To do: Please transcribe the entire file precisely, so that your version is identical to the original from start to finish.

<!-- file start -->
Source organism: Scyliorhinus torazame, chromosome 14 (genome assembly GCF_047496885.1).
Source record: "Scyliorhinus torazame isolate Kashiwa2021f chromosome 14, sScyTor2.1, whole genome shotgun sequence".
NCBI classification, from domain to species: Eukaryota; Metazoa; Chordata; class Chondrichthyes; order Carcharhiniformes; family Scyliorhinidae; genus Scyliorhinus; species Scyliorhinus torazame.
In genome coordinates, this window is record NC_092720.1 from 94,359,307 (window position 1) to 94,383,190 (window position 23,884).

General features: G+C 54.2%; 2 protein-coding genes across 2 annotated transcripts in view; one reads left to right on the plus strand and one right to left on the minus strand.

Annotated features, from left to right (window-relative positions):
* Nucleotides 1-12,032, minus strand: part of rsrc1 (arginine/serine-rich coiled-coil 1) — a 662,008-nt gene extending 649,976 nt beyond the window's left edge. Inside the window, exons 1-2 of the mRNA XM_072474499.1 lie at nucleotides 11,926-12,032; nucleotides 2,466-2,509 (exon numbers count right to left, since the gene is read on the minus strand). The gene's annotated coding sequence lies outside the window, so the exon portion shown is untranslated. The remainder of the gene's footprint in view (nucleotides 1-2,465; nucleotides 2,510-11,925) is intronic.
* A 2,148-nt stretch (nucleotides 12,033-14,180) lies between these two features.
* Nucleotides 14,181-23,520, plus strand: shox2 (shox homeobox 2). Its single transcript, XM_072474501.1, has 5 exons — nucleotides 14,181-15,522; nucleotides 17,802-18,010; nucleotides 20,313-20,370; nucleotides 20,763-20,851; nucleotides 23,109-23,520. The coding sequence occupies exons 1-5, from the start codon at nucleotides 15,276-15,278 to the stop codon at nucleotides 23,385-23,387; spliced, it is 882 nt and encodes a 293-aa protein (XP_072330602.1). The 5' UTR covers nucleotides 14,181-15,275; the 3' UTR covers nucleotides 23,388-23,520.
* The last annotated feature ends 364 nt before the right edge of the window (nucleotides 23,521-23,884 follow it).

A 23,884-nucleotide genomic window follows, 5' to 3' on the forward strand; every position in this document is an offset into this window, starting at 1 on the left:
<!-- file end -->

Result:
Source organism: Scyliorhinus torazame, chromosome 14 (genome assembly GCF_047496885.1).
Source record: "Scyliorhinus torazame isolate Kashiwa2021f chromosome 14, sScyTor2.1, whole genome shotgun sequence".
NCBI classification, from domain to species: Eukaryota; Metazoa; Chordata; class Chondrichthyes; order Carcharhiniformes; family Scyliorhinidae; genus Scyliorhinus; species Scyliorhinus torazame.
In genome coordinates, this window is record NC_092720.1 from 94,359,307 (window position 1) to 94,383,190 (window position 23,884).

General features: G+C 54.2%; 2 protein-coding genes across 2 annotated transcripts in view; one reads left to right on the plus strand and one right to left on the minus strand.

Annotated features, from left to right (window-relative positions):
* Nucleotides 1-12,032, minus strand: part of rsrc1 (arginine/serine-rich coiled-coil 1) — a 662,008-nt gene extending 649,976 nt beyond the window's left edge. Inside the window, exons 1-2 of the mRNA XM_072474499.1 lie at nucleotides 11,926-12,032; nucleotides 2,466-2,509 (exon numbers count right to left, since the gene is read on the minus strand). The gene's annotated coding sequence lies outside the window, so the exon portion shown is untranslated. The remainder of the gene's footprint in view (nucleotides 1-2,465; nucleotides 2,510-11,925) is intronic.
* A 2,148-nt stretch (nucleotides 12,033-14,180) lies between these two features.
* Nucleotides 14,181-23,520, plus strand: shox2 (shox homeobox 2). Its single transcript, XM_072474501.1, has 5 exons — nucleotides 14,181-15,522; nucleotides 17,802-18,010; nucleotides 20,313-20,370; nucleotides 20,763-20,851; nucleotides 23,109-23,520. The coding sequence occupies exons 1-5, from the start codon at nucleotides 15,276-15,278 to the stop codon at nucleotides 23,385-23,387; spliced, it is 882 nt and encodes a 293-aa protein (XP_072330602.1). The 5' UTR covers nucleotides 14,181-15,275; the 3' UTR covers nucleotides 23,388-23,520.
* The last annotated feature ends 364 nt before the right edge of the window (nucleotides 23,521-23,884 follow it).

A 23,884-nucleotide genomic window follows, 5' to 3' on the forward strand; every position in this document is an offset into this window, starting at 1 on the left: